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Both a personal chronicle and a tale of initiation, the first part tells the story of the friendship of four children as well as the attempts at integration of a London family who has come to a small Italian fishing village.
It is the prelude to the drama that will radically change the life of the protagonists, the repercussions of which will be depicted in the second volume appearing in 2004. Barellito, Italy, 1906.
The arrival of William, a 10-year-old boy, and his family in this small fishing village doesn’t go unnoticed by the local population who doesn’t look kindly on having these foreigners in the Castagnedi region. The underlying hostility only gets worse when William’s father, Alex, unveils his project; to build an ultramodern fish factory, and that is interpreted as a threat by the locals. As for William, he gets to know Lisa, the daughter of a fisherman, Francesco, who has befriended the English family. Lisa is bizarre for she “sees” things and has been waiting for William’s arrival. She introduces him to Paolo and Nino, her two friends, and reveals something surprising to him: all four of them were born on the same day. In the chalk-white cliffs and around the campfires, childish initiation ceremonies open unexpected doors to the past. The drama explodes when Alex’s fishing trawler is set on fire and the body of Lisa’s father is found, murdered.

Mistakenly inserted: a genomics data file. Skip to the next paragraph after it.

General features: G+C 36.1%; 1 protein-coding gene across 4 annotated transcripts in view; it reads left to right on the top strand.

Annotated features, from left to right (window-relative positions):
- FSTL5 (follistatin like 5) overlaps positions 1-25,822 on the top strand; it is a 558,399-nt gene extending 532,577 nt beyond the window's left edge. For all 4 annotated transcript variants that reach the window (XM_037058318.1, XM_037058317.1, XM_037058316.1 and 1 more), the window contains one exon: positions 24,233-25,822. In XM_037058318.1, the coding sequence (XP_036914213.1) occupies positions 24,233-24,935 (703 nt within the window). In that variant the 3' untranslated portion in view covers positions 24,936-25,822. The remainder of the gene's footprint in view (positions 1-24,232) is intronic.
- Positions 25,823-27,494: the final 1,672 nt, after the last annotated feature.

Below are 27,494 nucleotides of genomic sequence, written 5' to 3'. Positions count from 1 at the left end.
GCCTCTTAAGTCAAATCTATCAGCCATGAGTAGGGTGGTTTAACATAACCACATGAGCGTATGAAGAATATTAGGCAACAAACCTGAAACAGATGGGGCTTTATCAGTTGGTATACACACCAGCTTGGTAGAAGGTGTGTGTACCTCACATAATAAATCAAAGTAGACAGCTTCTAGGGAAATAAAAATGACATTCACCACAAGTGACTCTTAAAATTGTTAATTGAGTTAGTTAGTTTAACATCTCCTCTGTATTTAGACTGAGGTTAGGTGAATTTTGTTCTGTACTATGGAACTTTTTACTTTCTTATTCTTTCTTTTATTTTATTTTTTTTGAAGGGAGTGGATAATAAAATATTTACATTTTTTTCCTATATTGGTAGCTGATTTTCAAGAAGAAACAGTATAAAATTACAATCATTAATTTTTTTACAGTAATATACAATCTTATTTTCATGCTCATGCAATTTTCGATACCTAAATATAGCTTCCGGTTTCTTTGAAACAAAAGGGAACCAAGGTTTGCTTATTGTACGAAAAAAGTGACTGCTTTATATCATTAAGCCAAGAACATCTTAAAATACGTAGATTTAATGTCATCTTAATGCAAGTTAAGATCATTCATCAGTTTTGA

There are certain stories that immediately touch your heart and “OU LE REGARD NE PORTE PAS” is one of them. It’s difficult, if not impossible, to remain insensitive to this story. The characters, all charming and profoundly human, are extraordinarily depicted by the sublime, minimalist drawings of Olivier Pont.
The magic of childhood, the magnificent Mediterranean scenery, the distrust of foreigners and the passions that burn in this small world carries us away on a voyage along 96 pages of this first volume.